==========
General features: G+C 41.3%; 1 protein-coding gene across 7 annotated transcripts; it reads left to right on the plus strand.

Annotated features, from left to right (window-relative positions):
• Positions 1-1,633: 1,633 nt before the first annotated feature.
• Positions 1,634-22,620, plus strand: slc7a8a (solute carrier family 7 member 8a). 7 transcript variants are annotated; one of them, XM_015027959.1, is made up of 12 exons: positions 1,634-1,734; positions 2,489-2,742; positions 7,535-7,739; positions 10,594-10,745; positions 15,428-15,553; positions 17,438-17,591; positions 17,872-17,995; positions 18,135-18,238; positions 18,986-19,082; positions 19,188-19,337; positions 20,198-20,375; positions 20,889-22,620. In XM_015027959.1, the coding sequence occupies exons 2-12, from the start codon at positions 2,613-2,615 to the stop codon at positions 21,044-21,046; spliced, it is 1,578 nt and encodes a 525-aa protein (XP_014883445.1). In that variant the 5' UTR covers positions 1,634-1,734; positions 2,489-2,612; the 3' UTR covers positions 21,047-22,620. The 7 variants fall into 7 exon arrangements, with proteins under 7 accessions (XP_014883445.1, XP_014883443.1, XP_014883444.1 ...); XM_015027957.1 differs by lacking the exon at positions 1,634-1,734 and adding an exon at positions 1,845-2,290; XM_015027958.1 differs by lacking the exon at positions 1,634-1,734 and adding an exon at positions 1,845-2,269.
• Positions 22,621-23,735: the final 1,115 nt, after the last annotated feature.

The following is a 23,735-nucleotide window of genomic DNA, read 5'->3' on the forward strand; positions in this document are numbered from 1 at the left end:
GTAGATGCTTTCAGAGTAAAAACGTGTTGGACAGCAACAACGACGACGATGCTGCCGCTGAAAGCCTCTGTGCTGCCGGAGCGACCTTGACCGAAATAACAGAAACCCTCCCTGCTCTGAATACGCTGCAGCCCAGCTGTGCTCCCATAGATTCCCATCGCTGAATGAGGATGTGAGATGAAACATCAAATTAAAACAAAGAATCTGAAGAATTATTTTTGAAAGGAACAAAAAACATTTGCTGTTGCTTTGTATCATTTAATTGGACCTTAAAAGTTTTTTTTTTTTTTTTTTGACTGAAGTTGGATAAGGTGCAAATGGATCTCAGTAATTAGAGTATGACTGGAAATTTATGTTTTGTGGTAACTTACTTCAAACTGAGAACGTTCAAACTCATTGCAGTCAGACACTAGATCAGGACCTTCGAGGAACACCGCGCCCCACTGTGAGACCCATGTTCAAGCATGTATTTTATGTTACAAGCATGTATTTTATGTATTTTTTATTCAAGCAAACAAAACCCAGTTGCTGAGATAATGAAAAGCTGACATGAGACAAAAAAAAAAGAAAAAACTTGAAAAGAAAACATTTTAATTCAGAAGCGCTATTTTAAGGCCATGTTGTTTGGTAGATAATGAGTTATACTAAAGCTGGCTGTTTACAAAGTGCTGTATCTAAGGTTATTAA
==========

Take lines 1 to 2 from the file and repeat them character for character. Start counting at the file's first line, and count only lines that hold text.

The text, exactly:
General features: G+C 41.3%; 1 protein-coding gene across 7 annotated transcripts; it reads left to right on the plus strand.

Annotated features, from left to right (window-relative positions):